Chicago Mayor Rahm Emanuel has recently announced plans for the construction of George Lucas’ ridiculous vanity, Lucas Museum of Narrative Art (LMNA) on a 17-acre site on Chicago’s lakefront. How is it possible that a museum dedicated to narrative art in American illustration and cinema could have George Lucas’ name on it? True, George Lucas is the brilliant director and producer of the beloved Star Wars franchise (now partially owned by Disney). True, George Lucas has fundamentally reshaped American film by forever marrying commercialism and Hollywood productions. But now California native Lucas is a narrative art “revolutionary” worthy of having a multi-million dollar art museum named after him in Chicago? Cough. If Star Wars is the example of Lucas’ revolutionary narrative art, the place should be called the Huge-Narrative-Plot-Holes Museum.
Not surprisingly, Hollywood followers who do not live in Chicago think the LMNA is a grand idea. The Atlantic calls the LMNA Lucas’ “best idea since Star Wars,” citing Chicago’s early 20th century history of millionaire philanthropists who have endowed such Chicago cultural institutions as the Field Museum and the Adler Planetarium. Someone needs to bring The Atlantic out of their turn-of-the-last-century Chicago fantasy world of philanthropic rail-barons and mustachioed department store moguls. Many 21st century Chicagoans who follow and write about the Windy City’s modern art culture, like Deanna Isaacs of the Chicago Reader, think the LMNA is, as its collections are described so far, a second tier art museum which does not deserve a spot on Chicago’s lakefront of world-class museums and cultural institutions.
Unbeknownst, apparently, to New Yorkers, Chicago has many other art museums with large and important modern collections that are not on the lakefront, like the Museum of Contemporary Art on East Chicago Avenue and the National Museum of Mexican Art on West 19th Street. It is too bad these institutions do not have a big Hollywood name attached to them. If they did then perhaps New York’s self-appointed curators of Chicago culture could suggest extensions to their galleries that could “popularize American art” enough to their satisfaction. And there is already a narrative art museum on Chicago’s lakefront called the Art Institute of Chicago that welcomes 2 million visitors a year. Apparently, that is not popular enough for New York City’s artistic hoi polloi. One almost expects Hollywood sycophants to start clamoring for a George Lucas Aquarium next to the Shedd Aquarium, because, well, George Lucas! One of his movies had water in it!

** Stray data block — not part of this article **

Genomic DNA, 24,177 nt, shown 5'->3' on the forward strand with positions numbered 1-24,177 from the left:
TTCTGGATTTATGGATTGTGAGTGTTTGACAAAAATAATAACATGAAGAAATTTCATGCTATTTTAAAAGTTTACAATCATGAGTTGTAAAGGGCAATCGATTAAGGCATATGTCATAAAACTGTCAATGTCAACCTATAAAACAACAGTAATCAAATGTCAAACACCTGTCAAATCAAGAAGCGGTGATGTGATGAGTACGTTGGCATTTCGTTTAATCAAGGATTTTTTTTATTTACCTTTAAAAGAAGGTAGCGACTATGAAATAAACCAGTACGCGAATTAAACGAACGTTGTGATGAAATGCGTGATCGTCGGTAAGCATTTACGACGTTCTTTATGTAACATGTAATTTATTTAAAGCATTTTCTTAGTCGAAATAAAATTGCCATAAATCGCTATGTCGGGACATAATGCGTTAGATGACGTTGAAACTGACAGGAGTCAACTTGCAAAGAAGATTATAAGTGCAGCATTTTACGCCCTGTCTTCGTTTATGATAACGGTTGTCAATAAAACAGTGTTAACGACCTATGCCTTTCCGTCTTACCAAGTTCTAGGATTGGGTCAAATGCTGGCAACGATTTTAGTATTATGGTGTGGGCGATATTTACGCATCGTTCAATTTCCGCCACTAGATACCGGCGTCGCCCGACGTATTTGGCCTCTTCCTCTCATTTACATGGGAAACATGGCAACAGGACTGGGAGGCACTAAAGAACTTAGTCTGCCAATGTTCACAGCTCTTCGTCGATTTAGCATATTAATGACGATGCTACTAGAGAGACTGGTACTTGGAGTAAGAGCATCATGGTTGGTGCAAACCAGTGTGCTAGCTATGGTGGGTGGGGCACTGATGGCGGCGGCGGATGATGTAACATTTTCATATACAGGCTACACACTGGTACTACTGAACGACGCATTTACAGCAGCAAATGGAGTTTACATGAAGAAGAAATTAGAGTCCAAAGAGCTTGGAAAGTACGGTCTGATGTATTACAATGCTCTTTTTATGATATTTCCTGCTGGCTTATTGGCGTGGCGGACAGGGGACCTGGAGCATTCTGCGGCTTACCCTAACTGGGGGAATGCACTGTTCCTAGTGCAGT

Chicagoans are very proud and protective of their lakefront. Here is some Chicago history for New Yorkers. At the turn of the twentieth century, Aaron Montgomery Ward spent 20 years fighting against public development on Chicago’s lakefront, so much so that he was called the “Cerebrus of Grant Park” by the Chicago Daily News. The Illinois Supreme Court ruled the land was in the public trust and Ward sued the city repeatedly to remove buildings in the Grant Park area. Ever since then, Chicagoans have held Grant Park absolutely inviolate of commercial development and established strict guidelines as to what development can occur. If Jesus Christ himself came down to setup shop in Grant Park, Chicagoans would have a word to say about it.
Mayor Emanuel needs to convince Chicago that the LMNA will be a world-class museum and not a commercialized blight. Otherwise, he is in for a significant battle. So far, his heavy-handed approach has not won him many allies and the LMNAs proposed “seed” collection does not look impressive, except to New Yorkers dazzled by Hollywood lights. Even Richard Daley’s machine could not bring a casino to Chicago’s lakefront. The LMNA is shaping up to be the first test of Emanuel’s machine.
Do Chicagoans have a choice in shaping the cultural exhibits on their lakefront? It seems as if Mayor Emanuel has already made the choice to bring George Lucas’ ridiculous vanity museum to Chicago. If Mayor Emanuel knows his fellow Chicagoans at all he should pay homage to the city’s independent critical and artistic spirit by naming a museum that has anything to do with cinema after Chicago’s famous movie critic Roger Ebert. One wonders how quickly Lucas would pull out once that was suggested.
Opinion by Steve Killings